Inside views on the jobs market
Brokers set up shop on their own
NEW YORK (Reuters) – In a typical week, Scott Dell’Orfano, executive vice president of Fidelity’s Institutional Wealth Service, would meet with three or four teams of financial advisers coming into his Boston office.
But on a recent rainy Wednesday, he met with four groups before noon.
More brokers are considering moving from a big brokerage house to set up their own shop and aligning themselves with a custodial firm such as Fidelity, the big mutual fund firm.
While the adviser teams — numbering anywhere from three to a dozen — are just kicking the tires and considering whether to leave a big firm for greener pastures, the number of visits has intensified lately.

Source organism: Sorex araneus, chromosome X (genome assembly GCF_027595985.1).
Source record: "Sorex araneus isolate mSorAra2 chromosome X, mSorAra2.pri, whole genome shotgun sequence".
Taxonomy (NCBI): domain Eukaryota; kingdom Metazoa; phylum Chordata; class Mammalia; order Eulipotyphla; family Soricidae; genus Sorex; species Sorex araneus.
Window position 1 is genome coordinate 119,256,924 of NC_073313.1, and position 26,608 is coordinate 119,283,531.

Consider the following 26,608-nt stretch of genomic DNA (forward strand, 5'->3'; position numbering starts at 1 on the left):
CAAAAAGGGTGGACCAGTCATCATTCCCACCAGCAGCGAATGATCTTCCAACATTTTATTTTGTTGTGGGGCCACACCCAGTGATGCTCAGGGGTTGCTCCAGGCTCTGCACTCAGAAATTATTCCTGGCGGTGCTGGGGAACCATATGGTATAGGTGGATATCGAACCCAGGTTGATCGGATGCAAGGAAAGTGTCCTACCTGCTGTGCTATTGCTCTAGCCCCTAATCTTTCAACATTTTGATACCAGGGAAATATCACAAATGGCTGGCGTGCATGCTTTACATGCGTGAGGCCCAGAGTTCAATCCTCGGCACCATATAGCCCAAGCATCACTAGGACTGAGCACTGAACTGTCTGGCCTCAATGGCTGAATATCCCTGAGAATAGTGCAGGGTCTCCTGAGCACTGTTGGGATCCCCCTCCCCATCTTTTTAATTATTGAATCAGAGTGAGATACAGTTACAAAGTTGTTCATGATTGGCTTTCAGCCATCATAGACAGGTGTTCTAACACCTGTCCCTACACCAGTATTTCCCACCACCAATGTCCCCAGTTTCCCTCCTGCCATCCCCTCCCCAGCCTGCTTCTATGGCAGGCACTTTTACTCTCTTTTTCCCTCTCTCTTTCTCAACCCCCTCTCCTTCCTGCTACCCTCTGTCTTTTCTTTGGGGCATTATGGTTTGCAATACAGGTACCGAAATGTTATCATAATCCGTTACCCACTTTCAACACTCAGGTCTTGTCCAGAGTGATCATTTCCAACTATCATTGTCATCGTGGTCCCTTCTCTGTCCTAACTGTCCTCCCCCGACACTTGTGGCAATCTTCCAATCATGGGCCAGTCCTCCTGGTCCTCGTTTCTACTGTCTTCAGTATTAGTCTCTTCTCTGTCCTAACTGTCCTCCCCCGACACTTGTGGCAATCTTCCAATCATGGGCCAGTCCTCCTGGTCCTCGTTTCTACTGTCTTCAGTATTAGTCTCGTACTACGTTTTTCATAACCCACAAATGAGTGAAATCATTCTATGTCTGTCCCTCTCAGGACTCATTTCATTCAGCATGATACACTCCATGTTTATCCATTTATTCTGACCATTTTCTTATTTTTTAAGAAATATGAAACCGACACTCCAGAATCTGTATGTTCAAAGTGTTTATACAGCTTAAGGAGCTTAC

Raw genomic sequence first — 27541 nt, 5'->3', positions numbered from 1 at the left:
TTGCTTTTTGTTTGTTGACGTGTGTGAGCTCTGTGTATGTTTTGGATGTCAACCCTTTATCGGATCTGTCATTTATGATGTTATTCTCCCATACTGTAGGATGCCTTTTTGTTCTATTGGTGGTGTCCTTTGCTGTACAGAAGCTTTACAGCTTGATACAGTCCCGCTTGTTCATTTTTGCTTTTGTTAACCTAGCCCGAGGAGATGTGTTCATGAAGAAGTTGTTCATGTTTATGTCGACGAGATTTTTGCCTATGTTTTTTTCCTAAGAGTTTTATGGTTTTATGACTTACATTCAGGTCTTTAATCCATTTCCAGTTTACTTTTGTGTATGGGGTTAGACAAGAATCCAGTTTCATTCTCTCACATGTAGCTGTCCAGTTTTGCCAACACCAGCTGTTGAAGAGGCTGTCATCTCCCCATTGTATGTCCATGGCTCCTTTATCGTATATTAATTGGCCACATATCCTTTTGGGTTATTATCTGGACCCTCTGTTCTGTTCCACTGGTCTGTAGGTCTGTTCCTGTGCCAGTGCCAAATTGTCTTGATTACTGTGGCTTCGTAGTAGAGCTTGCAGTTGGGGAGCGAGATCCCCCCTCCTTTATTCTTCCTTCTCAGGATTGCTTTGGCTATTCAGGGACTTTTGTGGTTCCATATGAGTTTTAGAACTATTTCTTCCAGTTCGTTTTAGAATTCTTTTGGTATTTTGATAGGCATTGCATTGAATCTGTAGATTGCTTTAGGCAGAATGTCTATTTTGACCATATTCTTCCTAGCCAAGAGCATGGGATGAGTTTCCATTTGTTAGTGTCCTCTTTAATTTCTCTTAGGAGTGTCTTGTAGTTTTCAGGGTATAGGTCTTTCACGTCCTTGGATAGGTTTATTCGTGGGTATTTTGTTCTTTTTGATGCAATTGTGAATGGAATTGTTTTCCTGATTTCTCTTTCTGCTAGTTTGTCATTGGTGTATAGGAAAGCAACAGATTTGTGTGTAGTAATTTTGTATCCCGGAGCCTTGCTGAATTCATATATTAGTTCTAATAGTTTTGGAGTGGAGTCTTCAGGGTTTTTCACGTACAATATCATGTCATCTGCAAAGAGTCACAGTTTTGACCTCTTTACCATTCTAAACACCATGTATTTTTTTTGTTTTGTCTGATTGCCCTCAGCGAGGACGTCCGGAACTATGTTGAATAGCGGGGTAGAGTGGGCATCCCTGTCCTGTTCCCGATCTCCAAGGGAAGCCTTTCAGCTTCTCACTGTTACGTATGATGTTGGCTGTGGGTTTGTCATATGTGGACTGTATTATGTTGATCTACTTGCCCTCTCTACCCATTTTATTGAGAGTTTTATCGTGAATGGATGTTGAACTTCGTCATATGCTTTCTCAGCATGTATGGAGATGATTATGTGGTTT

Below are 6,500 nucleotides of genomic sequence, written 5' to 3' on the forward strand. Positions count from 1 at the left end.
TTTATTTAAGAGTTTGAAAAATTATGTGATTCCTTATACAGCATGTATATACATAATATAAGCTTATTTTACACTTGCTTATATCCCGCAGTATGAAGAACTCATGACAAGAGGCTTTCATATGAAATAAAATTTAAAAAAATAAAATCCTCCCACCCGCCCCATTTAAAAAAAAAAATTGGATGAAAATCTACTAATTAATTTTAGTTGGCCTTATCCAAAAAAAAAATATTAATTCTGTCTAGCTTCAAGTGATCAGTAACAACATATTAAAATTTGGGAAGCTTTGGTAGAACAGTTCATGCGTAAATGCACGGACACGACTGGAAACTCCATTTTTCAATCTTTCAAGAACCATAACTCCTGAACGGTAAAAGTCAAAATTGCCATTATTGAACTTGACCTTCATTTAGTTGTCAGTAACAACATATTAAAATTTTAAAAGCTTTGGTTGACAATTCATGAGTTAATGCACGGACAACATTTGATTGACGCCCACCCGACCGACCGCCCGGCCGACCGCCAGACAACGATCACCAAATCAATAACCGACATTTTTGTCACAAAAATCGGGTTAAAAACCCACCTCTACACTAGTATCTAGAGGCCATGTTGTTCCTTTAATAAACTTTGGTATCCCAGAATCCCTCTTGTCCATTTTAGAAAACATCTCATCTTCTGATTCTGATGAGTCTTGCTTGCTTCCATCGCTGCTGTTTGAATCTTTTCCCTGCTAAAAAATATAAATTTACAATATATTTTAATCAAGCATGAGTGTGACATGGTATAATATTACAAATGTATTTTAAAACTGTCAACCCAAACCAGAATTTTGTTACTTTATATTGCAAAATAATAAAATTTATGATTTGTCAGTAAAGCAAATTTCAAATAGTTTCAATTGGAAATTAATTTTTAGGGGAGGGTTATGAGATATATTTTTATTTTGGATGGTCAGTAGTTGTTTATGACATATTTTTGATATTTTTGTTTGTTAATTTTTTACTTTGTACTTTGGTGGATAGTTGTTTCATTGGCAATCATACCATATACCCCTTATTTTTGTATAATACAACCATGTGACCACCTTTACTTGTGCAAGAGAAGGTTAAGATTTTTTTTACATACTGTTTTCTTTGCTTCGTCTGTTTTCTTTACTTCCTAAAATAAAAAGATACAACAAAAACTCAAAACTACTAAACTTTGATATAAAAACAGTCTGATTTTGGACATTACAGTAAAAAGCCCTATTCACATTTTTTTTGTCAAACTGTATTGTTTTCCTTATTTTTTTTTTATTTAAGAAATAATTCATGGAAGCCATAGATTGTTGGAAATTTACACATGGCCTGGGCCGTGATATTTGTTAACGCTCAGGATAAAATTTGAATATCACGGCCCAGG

“We have been seeing a trend in top producers researching and setting up their own shop in what three years ago was a fairly unknown space — that being the RIA (Registered Independent Adviser) model,” Dell’Orfano said.
Fidelity said last week that 55 “breakaway brokers” — a term used to describe advisers or brokers leaving a large company to set up independent shops — selected the company as the custodian for their newly established independent firms during the first six months of 2008.
The newly independent firms brought more than $7 billion in assets through July 1, more than double the assets from new breakaway clients during all of 2007, according to Fidelity.